Re: Vector ABC Elite Kit and biotinylated primary antibodies

<< Previous Message | Next Message >> (Hermina Borgerink)
To:Gayle Callis <>
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Hi Gayle,

I have used the ABC Elite kit, although not extensively.  I prefer to
use the BioGenex Supersensitive kit because it uses Streptavidin rather
than Avidin with the enzyme label.  Streptavidin does not contain any
carbohydrates that are able to bind non-specifically to substances such
as lectin that are present in many normal tissues. It also has an
isoelectric point that is close to neutral as opposed to avidin's which
is 10 (and this means that avidin conjugates can produce non-specific
binding because they are positively charged under physiological
conditions). And if I remember correctly, I think Streptavidin has a
higher affinity for biotin than does avidin. Last but not least, I lke
to use the BioGenex kit because I do not have to remember to make up the
ABC  complex ahead of time.  Again, there is nothing wrong with the
Vector kit, I just prefer the BioGenex. I use the Streptavidin-Alkaline
Phosphatase kit rather than the Horseradish Peroxidase to avoid using
DAB to visualize my proteins.  I use the Vector Red kit because it
produces a bright red color that contrasts beautifully with the Mayer's
nuclear stain.  And that I make up myself.  I have as yet to find a
commercial Mayer's that works as well as "home made".


Gayle Callis wrote:
> After years of being a purist and non kit user, we have decided to branch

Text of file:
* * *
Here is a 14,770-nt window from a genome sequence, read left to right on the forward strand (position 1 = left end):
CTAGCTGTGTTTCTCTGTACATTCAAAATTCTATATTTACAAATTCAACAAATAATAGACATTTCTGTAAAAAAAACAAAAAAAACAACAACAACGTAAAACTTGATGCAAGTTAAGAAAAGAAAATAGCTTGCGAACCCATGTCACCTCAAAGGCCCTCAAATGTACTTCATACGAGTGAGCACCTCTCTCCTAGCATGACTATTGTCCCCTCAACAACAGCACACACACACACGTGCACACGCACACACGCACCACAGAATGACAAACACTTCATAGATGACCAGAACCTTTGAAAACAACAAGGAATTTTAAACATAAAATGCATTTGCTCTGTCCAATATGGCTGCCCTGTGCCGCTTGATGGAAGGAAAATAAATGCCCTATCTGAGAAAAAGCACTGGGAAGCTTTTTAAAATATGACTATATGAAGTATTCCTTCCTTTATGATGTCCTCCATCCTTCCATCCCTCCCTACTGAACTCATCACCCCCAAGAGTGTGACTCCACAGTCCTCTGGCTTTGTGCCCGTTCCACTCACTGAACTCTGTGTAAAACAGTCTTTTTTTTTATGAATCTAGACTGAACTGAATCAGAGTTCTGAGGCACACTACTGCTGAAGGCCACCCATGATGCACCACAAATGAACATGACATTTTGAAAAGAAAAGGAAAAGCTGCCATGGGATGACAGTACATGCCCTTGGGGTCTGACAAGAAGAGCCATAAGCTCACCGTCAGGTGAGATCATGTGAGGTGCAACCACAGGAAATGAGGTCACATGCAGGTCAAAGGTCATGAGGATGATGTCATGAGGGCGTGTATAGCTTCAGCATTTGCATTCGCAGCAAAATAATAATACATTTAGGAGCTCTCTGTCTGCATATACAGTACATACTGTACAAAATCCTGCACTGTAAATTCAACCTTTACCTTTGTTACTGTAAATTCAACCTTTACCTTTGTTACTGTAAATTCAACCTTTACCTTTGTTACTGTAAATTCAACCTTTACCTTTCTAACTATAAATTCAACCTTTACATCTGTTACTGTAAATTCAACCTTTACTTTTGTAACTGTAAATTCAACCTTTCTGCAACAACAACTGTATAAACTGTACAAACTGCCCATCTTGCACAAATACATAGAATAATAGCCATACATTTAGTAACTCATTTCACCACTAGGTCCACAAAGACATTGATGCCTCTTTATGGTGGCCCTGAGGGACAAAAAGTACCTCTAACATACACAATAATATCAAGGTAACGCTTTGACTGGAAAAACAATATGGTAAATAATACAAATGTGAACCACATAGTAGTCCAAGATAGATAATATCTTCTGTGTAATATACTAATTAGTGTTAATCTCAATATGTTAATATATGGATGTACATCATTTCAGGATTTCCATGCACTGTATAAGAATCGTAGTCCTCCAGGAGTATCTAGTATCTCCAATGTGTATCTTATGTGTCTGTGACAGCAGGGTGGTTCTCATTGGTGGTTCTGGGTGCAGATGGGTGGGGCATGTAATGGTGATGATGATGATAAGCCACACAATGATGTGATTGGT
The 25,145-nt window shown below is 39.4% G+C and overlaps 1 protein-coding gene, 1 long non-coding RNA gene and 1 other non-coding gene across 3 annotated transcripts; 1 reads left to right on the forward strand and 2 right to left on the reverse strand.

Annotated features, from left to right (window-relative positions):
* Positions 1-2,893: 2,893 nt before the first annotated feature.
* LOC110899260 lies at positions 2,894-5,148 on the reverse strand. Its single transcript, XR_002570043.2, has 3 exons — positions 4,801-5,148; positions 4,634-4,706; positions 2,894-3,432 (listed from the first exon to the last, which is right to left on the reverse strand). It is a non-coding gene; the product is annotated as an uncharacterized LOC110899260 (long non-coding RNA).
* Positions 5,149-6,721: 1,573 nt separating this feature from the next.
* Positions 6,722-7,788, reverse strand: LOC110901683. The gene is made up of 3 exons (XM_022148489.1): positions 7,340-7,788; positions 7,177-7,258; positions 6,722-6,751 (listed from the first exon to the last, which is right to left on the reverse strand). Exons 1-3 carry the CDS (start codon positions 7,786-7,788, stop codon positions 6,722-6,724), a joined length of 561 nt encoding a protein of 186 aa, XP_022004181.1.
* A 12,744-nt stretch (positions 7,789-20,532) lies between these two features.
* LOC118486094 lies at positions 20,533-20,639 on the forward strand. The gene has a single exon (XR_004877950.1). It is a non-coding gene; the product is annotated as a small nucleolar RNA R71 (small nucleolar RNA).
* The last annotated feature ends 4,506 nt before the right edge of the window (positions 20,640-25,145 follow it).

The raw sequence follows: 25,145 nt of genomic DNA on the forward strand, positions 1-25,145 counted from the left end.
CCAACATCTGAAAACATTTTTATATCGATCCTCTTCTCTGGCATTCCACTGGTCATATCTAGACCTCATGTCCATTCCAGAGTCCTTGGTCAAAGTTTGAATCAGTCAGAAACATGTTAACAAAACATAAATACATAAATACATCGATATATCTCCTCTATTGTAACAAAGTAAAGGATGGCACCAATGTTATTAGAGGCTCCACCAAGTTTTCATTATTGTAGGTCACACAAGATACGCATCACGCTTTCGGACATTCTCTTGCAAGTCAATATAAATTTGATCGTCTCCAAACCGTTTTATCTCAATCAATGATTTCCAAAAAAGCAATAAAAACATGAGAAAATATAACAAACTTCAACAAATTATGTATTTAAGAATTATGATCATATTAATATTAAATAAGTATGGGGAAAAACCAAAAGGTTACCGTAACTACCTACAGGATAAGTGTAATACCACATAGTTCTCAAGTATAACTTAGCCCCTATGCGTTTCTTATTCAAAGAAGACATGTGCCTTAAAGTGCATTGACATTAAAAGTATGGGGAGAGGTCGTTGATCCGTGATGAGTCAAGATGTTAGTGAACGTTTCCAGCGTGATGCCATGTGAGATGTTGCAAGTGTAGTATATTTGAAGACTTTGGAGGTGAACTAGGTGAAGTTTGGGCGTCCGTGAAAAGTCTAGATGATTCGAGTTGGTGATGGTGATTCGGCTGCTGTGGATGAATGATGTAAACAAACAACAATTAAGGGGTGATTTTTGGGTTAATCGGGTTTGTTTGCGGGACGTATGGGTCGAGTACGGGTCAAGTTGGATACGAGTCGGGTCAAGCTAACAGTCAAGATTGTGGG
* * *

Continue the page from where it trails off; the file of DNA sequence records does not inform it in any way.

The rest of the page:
> out and work with a universal kit.
> The majority of our primaries (murine CD markers) are biotinylated, and
> would like to know any pros and cons on using the ABC Elite kit with these.
>  Loss of sensitivity, etc.
> We have found the kit to be excellent, particularly with nonbiotinylated
> antibodies, but also have a major stock of the others, and happen to like
> using them overall.  We have always diluted our own Strepavidin-HRP
> substrate, and found this kit to give cleaner results with non-biotin
> conjugated primaries.
> My thoughts are if the primary is biotinylated, it should make little
> difference, since secondaries are biotinylated also.  As long a dilution
> panel is performed with appropriate fixation and blocking, all should work
> well.
> What are your experiences?
> Gayle Callis
> Veterinary Molecular Biology
> Montana State University
> Bozeman MT 59717-3610
> 406 994-4705
> 406 994-4303

Hermina Borgerink BA, HT(ASCP)IHQ
Department of Pathology
Wake Forest University School of Medicine
Winston-Salem, N.C. 27157
PH (336) 716-1538
Fax (336) 716-1515

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